An Iranian cultural center announced a plan to hold a competition for Holocaust denial cartoons, in response to the massacre targeting the Charlie Hebdo magazine after it published cartoons depicting the Prophet of Islam.
Iran’s House of Cartoon and the Sarcheshmeh Cultural Complex organized the competition, according to the Independent, and invited participants to submit satirical drawings on the subject of Holocaust denial by the beginning of April. The competition announced a $12,000 prize for the winner, with prizes of $8,000 and $5,000 for second and third place, respectively.
Masud Shojaei-Tabatabaii, the organizer of the competition, said the cartoons would be displayed at the Palestine Museum of Contemporary Art in Tehran before being shown in other parts of the capital.
The competition is the second of its kind in Iran. In 2006, Hamshahiri, the country’s most popular newspaper, announced a search for the “cleverest” cartoons satirizing the genocide of Europe’s Jews. The newspaper said the competition was a reaction to the “double standard” in the West about freedom of expression.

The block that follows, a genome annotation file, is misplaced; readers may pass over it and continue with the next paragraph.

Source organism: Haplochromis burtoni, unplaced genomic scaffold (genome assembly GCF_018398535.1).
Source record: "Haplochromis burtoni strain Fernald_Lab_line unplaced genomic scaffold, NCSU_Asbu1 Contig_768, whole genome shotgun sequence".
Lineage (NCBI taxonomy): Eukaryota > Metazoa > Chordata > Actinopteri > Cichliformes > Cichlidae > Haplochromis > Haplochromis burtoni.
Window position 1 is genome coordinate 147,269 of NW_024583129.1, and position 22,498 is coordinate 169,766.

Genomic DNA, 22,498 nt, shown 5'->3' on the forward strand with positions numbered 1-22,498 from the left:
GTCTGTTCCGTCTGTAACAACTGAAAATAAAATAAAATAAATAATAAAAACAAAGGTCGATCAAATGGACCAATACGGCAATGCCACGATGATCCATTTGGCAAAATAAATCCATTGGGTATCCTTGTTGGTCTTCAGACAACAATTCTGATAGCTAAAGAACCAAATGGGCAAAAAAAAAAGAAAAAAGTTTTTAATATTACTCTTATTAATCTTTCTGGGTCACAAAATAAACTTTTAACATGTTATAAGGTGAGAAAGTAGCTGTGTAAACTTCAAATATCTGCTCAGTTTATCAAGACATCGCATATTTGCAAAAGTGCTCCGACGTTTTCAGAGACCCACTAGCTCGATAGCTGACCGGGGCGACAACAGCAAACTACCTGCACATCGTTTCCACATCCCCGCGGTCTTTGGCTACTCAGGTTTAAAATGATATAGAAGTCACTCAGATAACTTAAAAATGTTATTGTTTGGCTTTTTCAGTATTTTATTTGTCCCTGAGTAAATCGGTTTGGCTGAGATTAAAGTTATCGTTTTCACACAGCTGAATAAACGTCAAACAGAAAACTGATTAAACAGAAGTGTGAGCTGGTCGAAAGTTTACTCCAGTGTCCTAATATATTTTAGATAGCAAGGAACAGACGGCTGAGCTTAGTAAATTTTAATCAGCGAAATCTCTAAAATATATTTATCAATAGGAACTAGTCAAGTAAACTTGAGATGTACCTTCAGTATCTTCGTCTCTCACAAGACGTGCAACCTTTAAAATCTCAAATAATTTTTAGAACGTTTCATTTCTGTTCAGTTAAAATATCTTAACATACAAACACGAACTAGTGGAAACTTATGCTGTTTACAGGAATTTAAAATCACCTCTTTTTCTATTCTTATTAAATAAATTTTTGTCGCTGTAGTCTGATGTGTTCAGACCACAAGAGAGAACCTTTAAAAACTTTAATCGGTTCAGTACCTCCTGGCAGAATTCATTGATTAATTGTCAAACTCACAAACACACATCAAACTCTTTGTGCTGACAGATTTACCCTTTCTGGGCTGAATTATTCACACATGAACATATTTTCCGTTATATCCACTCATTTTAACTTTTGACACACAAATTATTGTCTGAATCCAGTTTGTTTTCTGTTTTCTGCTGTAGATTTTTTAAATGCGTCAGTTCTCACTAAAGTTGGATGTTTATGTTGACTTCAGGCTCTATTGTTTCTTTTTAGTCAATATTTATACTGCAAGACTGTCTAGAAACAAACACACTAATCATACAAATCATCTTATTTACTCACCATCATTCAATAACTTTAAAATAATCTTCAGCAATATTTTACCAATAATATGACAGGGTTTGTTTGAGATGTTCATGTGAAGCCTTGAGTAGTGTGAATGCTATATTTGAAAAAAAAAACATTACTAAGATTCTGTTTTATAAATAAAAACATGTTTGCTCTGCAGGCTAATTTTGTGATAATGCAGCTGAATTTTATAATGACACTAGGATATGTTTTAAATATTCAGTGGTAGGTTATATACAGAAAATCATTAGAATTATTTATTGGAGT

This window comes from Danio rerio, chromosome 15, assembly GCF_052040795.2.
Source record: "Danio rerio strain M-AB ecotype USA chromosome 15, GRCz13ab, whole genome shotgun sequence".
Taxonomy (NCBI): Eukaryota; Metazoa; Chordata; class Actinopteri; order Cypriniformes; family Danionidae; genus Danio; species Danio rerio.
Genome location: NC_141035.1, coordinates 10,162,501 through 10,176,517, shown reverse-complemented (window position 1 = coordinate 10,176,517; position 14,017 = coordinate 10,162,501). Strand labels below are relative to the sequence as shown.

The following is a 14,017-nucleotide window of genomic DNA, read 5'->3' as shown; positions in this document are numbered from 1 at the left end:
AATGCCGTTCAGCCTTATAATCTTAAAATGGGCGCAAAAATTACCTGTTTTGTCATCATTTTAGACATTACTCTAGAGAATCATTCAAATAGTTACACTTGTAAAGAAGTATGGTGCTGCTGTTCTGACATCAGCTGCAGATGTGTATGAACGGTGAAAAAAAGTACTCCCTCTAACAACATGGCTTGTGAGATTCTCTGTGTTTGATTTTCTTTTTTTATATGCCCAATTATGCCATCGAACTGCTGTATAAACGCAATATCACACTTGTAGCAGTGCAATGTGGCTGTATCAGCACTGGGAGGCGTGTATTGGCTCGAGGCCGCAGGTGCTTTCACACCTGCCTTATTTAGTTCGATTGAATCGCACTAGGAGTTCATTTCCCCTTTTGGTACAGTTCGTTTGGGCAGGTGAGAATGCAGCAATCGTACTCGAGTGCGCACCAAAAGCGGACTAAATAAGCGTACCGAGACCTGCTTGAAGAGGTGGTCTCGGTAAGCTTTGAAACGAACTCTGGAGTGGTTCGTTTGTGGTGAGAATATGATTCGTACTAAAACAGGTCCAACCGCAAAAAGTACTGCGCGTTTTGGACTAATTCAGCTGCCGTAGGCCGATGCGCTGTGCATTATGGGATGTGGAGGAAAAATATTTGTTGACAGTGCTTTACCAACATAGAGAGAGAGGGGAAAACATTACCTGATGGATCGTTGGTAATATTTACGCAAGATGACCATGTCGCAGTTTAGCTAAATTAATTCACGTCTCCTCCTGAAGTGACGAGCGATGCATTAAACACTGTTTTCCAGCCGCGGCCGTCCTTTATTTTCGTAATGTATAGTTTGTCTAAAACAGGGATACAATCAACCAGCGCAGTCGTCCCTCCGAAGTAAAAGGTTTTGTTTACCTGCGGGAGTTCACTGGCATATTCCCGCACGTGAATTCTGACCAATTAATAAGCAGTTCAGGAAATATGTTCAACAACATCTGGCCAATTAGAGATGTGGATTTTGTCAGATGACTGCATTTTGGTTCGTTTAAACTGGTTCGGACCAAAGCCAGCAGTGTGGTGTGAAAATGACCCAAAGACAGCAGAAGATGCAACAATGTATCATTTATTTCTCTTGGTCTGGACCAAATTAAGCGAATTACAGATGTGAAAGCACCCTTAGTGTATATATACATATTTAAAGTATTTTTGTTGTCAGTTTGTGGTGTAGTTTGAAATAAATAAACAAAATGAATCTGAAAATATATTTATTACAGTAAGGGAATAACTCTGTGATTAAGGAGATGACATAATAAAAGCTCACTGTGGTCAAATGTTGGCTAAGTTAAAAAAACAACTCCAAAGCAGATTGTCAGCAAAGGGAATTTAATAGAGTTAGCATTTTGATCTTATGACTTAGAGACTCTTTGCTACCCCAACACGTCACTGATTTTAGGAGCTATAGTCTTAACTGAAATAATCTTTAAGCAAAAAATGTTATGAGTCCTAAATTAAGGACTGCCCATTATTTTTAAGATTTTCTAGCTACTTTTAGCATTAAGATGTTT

The winner of the first competition, Abdellah Derkaoui of Morocco, depicted a crane painted with the Star of David building a wall around the Dome of the Rock; the wall bears an image of the Auschwitz death camp.
Following the publication of Charlie Hebdo’s first post-massacre issue, Ayatollah Naser Makarem Shirazi said showing another image of the Muslim prophet is equivalent to a declaration of war against all Muslims.”
Tehran’s foreign ministry declared that the new issue was “provoking Muslim sensitivities around then world, and could spark the flame of cruel radicalism.” Iranian Foreign Minister Mohammed Javad Zarif said that “if we do not respect one another, it will be very difficult in a world of different views, different cultures and civilizations.”